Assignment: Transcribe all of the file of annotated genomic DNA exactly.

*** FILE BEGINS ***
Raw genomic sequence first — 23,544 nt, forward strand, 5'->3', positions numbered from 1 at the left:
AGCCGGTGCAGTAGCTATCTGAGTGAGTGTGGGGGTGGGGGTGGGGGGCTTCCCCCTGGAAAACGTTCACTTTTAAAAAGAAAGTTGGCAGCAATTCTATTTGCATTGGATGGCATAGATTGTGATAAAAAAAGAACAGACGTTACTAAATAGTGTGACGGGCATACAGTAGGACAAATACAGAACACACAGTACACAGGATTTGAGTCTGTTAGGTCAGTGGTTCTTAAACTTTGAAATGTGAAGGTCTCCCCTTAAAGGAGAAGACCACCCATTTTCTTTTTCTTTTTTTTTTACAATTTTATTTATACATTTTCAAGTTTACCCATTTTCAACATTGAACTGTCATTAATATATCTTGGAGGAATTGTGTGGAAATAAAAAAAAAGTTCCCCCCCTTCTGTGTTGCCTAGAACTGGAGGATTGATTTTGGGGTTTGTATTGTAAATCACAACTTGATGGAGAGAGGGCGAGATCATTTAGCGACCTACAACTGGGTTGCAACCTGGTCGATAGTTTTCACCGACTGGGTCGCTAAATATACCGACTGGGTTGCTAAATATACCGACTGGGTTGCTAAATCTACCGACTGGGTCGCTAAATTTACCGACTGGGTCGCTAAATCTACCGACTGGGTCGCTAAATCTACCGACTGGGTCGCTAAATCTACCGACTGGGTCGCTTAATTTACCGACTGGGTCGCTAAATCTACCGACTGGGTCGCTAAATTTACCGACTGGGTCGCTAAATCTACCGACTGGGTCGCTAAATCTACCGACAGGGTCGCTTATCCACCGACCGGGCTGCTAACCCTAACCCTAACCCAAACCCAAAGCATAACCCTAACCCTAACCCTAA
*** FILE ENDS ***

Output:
Raw genomic sequence first — 23,544 nt, forward strand, 5'->3', positions numbered from 1 at the left:
AGCCGGTGCAGTAGCTATCTGAGTGAGTGTGGGGGTGGGGGTGGGGGGCTTCCCCCTGGAAAACGTTCACTTTTAAAAAGAAAGTTGGCAGCAATTCTATTTGCATTGGATGGCATAGATTGTGATAAAAAAAGAACAGACGTTACTAAATAGTGTGACGGGCATACAGTAGGACAAATACAGAACACACAGTACACAGGATTTGAGTCTGTTAGGTCAGTGGTTCTTAAACTTTGAAATGTGAAGGTCTCCCCTTAAAGGAGAAGACCACCCATTTTCTTTTTCTTTTTTTTTTACAATTTTATTTATACATTTTCAAGTTTACCCATTTTCAACATTGAACTGTCATTAATATATCTTGGAGGAATTGTGTGGAAATAAAAAAAAAGTTCCCCCCCTTCTGTGTTGCCTAGAACTGGAGGATTGATTTTGGGGTTTGTATTGTAAATCACAACTTGATGGAGAGAGGGCGAGATCATTTAGCGACCTACAACTGGGTTGCAACCTGGTCGATAGTTTTCACCGACTGGGTCGCTAAATATACCGACTGGGTTGCTAAATATACCGACTGGGTTGCTAAATCTACCGACTGGGTCGCTAAATTTACCGACTGGGTCGCTAAATCTACCGACTGGGTCGCTAAATCTACCGACTGGGTCGCTAAATCTACCGACTGGGTCGCTTAATTTACCGACTGGGTCGCTAAATCTACCGACTGGGTCGCTAAATTTACCGACTGGGTCGCTAAATCTACCGACTGGGTCGCTAAATCTACCGACAGGGTCGCTTATCCACCGACCGGGCTGCTAACCCTAACCCTAACCCAAACCCAAAGCATAACCCTAACCCTAACCCTAA